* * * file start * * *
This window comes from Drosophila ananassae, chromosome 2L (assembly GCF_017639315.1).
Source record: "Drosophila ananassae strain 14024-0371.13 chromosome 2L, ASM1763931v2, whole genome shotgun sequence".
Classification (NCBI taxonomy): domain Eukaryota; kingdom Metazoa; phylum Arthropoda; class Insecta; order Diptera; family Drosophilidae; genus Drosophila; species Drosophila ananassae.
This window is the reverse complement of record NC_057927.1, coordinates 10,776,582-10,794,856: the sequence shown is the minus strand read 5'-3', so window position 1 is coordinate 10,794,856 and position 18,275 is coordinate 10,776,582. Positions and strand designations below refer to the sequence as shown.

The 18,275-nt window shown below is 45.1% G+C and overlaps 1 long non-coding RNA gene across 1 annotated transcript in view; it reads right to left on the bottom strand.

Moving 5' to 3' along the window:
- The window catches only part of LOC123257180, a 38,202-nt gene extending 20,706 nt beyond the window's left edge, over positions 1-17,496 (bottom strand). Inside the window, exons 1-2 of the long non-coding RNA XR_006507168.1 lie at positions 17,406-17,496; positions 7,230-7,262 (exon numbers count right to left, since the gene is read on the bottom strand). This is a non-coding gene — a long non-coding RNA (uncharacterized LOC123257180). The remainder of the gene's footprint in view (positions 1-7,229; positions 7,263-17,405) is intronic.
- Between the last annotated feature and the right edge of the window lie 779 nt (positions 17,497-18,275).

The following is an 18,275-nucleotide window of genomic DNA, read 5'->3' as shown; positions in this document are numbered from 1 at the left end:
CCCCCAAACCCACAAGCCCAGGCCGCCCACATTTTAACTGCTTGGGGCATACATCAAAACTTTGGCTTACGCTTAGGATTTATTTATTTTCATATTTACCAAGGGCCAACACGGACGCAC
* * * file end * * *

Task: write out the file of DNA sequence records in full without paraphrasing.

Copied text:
This window comes from Drosophila ananassae, chromosome 2L (assembly GCF_017639315.1).
Source record: "Drosophila ananassae strain 14024-0371.13 chromosome 2L, ASM1763931v2, whole genome shotgun sequence".
Classification (NCBI taxonomy): domain Eukaryota; kingdom Metazoa; phylum Arthropoda; class Insecta; order Diptera; family Drosophilidae; genus Drosophila; species Drosophila ananassae.
This window is the reverse complement of record NC_057927.1, coordinates 10,776,582-10,794,856: the sequence shown is the minus strand read 5'-3', so window position 1 is coordinate 10,794,856 and position 18,275 is coordinate 10,776,582. Positions and strand designations below refer to the sequence as shown.

The 18,275-nt window shown below is 45.1% G+C and overlaps 1 long non-coding RNA gene across 1 annotated transcript in view; it reads right to left on the bottom strand.

Moving 5' to 3' along the window:
- The window catches only part of LOC123257180, a 38,202-nt gene extending 20,706 nt beyond the window's left edge, over positions 1-17,496 (bottom strand). Inside the window, exons 1-2 of the long non-coding RNA XR_006507168.1 lie at positions 17,406-17,496; positions 7,230-7,262 (exon numbers count right to left, since the gene is read on the bottom strand). This is a non-coding gene — a long non-coding RNA (uncharacterized LOC123257180). The remainder of the gene's footprint in view (positions 1-7,229; positions 7,263-17,405) is intronic.
- Between the last annotated feature and the right edge of the window lie 779 nt (positions 17,497-18,275).

The following is an 18,275-nucleotide window of genomic DNA, read 5'->3' as shown; positions in this document are numbered from 1 at the left end:
CCCCCAAACCCACAAGCCCAGGCCGCCCACATTTTAACTGCTTGGGGCATACATCAAAACTTTGGCTTACGCTTAGGATTTATTTATTTTCATATTTACCAAGGGCCAACACGGACGCAC